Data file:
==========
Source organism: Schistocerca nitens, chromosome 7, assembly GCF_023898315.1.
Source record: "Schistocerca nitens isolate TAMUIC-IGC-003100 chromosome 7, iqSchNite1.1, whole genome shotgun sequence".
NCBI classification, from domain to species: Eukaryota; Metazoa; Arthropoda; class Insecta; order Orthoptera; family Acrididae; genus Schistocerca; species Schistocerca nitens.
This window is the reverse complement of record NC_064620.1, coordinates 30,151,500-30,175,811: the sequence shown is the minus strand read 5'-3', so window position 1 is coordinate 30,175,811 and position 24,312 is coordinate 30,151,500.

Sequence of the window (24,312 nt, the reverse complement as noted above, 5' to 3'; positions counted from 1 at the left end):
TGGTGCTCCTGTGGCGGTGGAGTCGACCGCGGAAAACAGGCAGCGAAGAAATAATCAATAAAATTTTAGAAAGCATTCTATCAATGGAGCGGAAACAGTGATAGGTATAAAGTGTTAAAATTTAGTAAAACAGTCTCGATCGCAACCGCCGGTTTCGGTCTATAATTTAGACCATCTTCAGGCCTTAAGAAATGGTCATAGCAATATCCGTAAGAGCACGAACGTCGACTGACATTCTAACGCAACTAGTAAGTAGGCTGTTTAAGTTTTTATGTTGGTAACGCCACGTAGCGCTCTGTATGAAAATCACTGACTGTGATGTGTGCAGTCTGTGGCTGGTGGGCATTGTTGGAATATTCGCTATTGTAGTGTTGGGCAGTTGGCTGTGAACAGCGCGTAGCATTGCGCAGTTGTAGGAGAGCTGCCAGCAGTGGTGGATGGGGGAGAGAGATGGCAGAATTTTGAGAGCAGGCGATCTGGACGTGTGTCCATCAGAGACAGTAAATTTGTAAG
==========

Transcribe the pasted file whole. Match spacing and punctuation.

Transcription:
Source organism: Schistocerca nitens, chromosome 7, assembly GCF_023898315.1.
Source record: "Schistocerca nitens isolate TAMUIC-IGC-003100 chromosome 7, iqSchNite1.1, whole genome shotgun sequence".
NCBI classification, from domain to species: Eukaryota; Metazoa; Arthropoda; class Insecta; order Orthoptera; family Acrididae; genus Schistocerca; species Schistocerca nitens.
This window is the reverse complement of record NC_064620.1, coordinates 30,151,500-30,175,811: the sequence shown is the minus strand read 5'-3', so window position 1 is coordinate 30,175,811 and position 24,312 is coordinate 30,151,500.

Sequence of the window (24,312 nt, the reverse complement as noted above, 5' to 3'; positions counted from 1 at the left end):
TGGTGCTCCTGTGGCGGTGGAGTCGACCGCGGAAAACAGGCAGCGAAGAAATAATCAATAAAATTTTAGAAAGCATTCTATCAATGGAGCGGAAACAGTGATAGGTATAAAGTGTTAAAATTTAGTAAAACAGTCTCGATCGCAACCGCCGGTTTCGGTCTATAATTTAGACCATCTTCAGGCCTTAAGAAATGGTCATAGCAATATCCGTAAGAGCACGAACGTCGACTGACATTCTAACGCAACTAGTAAGTAGGCTGTTTAAGTTTTTATGTTGGTAACGCCACGTAGCGCTCTGTATGAAAATCACTGACTGTGATGTGTGCAGTCTGTGGCTGGTGGGCATTGTTGGAATATTCGCTATTGTAGTGTTGGGCAGTTGGCTGTGAACAGCGCGTAGCATTGCGCAGTTGTAGGAGAGCTGCCAGCAGTGGTGGATGGGGGAGAGAGATGGCAGAATTTTGAGAGCAGGCGATCTGGACGTGTGTCCATCAGAGACAGTAAATTTGTAAG